Cost of living in Spain is low, even in the cities. Leaving aside rent or mortgage payments—and depending on your lifestyle—a couple could easily live on $18,000 to $22,000 per year and still eat out regularly. Once you know where to go, a meal for two with wine or beer can cost as little as $22.
For the best value, choose the lunchtime menú del día (the menu of the day). In most places, the menú del día usually costs between $10 and $18 and normally includes a beverage (which can be beer or wine).
A local beer and a free tapa (a little snack that can be anything from a small dish of olives to a couple of rings of fried squid) costs around $1.50. In bars that charge for their generously sized tapas (very common in Andalucia), a filling meal of a drink plus a couple of tapas can run you $5.50-$7. Even dining in classier restaurants isn’t overly costly… For a couple, the bill is usually somewhere between $45 and $80, wine included.
Though individual grocery bills can be hard to estimate, $50 per person per week is plenty.
Because of the warm climate, many basic food items are inexpensive here—Spain produces a variety of fruits and vegetables both for domestic consumption and for export. In season—and Spain has a long growing season—many produce items cost €1 a kilo (around 50 cents a pound).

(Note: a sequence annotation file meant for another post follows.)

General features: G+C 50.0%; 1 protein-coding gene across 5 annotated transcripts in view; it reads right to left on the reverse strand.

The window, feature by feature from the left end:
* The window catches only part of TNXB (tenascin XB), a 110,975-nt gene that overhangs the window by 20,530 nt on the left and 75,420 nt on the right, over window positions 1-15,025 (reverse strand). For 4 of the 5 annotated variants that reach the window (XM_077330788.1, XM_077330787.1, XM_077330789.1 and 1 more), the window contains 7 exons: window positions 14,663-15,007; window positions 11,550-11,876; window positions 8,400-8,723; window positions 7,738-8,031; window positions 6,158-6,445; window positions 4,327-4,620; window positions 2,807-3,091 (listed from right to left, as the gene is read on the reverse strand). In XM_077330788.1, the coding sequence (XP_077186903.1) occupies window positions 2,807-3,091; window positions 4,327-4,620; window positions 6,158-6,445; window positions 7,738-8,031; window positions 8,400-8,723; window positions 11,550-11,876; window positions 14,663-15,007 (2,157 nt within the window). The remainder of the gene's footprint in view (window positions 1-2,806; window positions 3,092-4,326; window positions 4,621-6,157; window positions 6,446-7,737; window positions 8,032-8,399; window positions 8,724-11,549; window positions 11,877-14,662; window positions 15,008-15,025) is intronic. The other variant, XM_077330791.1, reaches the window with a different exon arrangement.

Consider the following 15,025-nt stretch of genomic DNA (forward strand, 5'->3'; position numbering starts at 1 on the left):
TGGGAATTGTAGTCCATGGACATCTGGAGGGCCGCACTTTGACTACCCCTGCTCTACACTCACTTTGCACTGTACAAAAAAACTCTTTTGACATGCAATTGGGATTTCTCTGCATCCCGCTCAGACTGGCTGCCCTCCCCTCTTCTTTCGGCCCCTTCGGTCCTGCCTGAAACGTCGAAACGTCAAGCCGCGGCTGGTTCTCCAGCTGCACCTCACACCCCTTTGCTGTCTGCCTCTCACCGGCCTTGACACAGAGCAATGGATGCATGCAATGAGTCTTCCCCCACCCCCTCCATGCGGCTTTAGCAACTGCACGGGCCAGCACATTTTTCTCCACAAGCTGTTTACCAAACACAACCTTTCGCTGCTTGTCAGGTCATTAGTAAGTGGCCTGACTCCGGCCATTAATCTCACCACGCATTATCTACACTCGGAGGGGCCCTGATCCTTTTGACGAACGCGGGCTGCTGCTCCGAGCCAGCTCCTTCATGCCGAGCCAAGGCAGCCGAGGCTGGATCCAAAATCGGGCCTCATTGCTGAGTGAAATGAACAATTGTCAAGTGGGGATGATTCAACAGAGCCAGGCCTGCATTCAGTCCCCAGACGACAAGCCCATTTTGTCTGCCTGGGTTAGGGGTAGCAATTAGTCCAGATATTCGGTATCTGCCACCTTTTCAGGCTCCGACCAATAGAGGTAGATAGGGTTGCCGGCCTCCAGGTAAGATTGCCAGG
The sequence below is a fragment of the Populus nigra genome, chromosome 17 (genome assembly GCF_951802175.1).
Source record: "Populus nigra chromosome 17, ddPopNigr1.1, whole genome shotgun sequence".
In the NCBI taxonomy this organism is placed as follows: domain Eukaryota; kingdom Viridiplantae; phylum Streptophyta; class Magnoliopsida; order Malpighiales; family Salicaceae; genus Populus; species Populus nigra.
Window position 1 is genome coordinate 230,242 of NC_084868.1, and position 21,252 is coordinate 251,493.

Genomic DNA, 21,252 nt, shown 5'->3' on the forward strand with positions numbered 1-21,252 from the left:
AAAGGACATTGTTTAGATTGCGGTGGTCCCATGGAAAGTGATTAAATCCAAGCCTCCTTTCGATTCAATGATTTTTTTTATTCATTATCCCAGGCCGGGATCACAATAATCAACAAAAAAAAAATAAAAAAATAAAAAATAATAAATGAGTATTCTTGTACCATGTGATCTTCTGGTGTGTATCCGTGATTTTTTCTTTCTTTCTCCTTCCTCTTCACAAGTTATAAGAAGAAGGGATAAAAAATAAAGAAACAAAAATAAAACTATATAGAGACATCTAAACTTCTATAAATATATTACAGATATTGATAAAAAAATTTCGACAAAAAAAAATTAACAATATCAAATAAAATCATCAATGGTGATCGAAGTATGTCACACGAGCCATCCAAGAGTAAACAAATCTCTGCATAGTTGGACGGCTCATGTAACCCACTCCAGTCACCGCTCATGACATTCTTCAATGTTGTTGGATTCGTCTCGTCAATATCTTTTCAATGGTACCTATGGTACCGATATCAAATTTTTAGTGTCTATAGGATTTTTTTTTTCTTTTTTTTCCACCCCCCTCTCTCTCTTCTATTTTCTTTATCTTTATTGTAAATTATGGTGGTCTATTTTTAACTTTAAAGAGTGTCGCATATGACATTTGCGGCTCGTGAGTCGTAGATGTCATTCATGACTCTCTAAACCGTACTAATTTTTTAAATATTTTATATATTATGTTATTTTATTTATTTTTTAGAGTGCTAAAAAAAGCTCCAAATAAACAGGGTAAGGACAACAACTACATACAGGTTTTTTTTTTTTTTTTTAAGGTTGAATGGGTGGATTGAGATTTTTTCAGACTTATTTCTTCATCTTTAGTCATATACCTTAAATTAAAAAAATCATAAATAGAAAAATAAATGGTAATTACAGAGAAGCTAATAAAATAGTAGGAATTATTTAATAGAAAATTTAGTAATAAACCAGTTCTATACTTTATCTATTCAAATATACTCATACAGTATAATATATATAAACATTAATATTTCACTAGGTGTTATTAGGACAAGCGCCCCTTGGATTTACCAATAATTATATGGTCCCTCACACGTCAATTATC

Typically, meat and fish are good value—local lamb can run about $7 a pound, and in coastal regions fish and shellfish are $2-$7 a pound, depending on the variety. And Mediterranean specialties like olive oil and wine are abundant and inexpensive—starting at $3 a liter for olive oil and $3.50 a bottle for local wine. Because of this, it’s easy to eat healthily if you choose.
Having a car is truly optional in Spain, saving you purchase and maintenance cost. Spanish cities and villages are designed for walking, with most shopping easily accessible on foot. For longer distances (or bigger shopping trips), public transportation is readily available. Excellent bus and train service gets you quickly around town or around the country. And from age 60 on, you begin qualifying for retiree fares, which cut long-distance travel costs substantially.
*Prices as of 2016.